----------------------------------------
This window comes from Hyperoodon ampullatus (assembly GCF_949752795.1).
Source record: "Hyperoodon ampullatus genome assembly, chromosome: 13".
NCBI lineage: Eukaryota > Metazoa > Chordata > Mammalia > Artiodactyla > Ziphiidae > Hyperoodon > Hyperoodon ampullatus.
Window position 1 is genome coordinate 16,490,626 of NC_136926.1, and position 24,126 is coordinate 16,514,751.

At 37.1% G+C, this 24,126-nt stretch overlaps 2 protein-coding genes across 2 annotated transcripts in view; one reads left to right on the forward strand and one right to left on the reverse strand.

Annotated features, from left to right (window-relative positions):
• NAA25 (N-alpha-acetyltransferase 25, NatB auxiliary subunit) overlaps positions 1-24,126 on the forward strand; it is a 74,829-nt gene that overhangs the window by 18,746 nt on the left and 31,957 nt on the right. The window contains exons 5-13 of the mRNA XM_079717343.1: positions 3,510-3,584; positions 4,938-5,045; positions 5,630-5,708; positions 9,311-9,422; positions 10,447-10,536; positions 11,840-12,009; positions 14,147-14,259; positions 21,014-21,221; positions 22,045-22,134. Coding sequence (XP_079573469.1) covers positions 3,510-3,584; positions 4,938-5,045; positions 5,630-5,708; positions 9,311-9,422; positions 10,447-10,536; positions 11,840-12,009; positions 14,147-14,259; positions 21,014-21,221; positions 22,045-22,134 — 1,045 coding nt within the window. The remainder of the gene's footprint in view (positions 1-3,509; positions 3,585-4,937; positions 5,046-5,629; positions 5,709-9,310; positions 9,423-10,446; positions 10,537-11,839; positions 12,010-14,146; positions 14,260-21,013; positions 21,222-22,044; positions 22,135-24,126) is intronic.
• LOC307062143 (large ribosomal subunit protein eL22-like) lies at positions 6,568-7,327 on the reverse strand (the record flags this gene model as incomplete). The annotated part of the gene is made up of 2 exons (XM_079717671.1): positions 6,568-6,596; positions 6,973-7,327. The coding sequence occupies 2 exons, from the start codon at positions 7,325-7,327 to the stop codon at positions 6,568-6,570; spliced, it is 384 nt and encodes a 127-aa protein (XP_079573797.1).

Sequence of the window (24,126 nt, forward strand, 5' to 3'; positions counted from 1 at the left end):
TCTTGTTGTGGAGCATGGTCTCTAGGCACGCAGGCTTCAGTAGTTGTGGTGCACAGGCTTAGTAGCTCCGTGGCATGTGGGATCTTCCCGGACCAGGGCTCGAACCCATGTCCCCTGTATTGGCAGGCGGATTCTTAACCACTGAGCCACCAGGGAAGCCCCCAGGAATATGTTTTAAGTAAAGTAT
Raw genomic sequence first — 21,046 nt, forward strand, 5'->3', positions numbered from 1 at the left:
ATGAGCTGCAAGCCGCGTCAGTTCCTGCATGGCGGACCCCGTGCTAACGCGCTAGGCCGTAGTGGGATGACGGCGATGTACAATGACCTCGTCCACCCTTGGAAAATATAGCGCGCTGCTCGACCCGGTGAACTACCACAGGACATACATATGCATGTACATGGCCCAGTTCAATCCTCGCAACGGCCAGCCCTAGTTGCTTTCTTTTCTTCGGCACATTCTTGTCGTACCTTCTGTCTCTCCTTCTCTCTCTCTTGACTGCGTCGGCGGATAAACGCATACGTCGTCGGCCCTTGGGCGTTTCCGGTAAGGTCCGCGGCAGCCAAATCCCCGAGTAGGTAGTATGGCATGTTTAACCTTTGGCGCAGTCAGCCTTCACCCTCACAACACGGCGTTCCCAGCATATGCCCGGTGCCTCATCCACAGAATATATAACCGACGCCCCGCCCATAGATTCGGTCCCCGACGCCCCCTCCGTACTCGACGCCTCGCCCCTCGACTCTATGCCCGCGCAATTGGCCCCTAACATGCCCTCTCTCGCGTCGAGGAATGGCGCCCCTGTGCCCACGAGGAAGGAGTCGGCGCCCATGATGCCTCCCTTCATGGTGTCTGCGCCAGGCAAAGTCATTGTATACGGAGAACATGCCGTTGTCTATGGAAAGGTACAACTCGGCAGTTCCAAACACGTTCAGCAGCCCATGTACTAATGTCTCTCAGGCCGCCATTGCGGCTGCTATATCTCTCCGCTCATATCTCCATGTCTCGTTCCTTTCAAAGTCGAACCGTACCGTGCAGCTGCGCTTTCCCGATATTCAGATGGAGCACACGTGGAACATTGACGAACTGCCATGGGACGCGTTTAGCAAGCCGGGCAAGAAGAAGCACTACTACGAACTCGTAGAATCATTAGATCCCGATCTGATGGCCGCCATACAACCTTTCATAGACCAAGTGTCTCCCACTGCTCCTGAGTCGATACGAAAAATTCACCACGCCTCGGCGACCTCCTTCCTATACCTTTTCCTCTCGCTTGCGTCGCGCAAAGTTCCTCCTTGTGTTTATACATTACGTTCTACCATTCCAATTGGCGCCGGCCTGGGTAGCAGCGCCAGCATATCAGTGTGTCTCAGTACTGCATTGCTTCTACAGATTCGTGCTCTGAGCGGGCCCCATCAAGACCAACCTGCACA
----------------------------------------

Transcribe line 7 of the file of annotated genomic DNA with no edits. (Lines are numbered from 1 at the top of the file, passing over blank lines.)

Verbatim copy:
• NAA25 (N-alpha-acetyltransferase 25, NatB auxiliary subunit) overlaps positions 1-24,126 on the forward strand; it is a 74,829-nt gene that overhangs the window by 18,746 nt on the left and 31,957 nt on the right. The window contains exons 5-13 of the mRNA XM_079717343.1: positions 3,510-3,584; positions 4,938-5,045; positions 5,630-5,708; positions 9,311-9,422; positions 10,447-10,536; positions 11,840-12,009; positions 14,147-14,259; positions 21,014-21,221; positions 22,045-22,134. Coding sequence (XP_079573469.1) covers positions 3,510-3,584; positions 4,938-5,045; positions 5,630-5,708; positions 9,311-9,422; positions 10,447-10,536; positions 11,840-12,009; positions 14,147-14,259; positions 21,014-21,221; positions 22,045-22,134 — 1,045 coding nt within the window. The remainder of the gene's footprint in view (positions 1-3,509; positions 3,585-4,937; positions 5,046-5,629; positions 5,709-9,310; positions 9,423-10,446; positions 10,537-11,839; positions 12,010-14,146; positions 14,260-21,013; positions 21,222-22,044; positions 22,135-24,126) is intronic.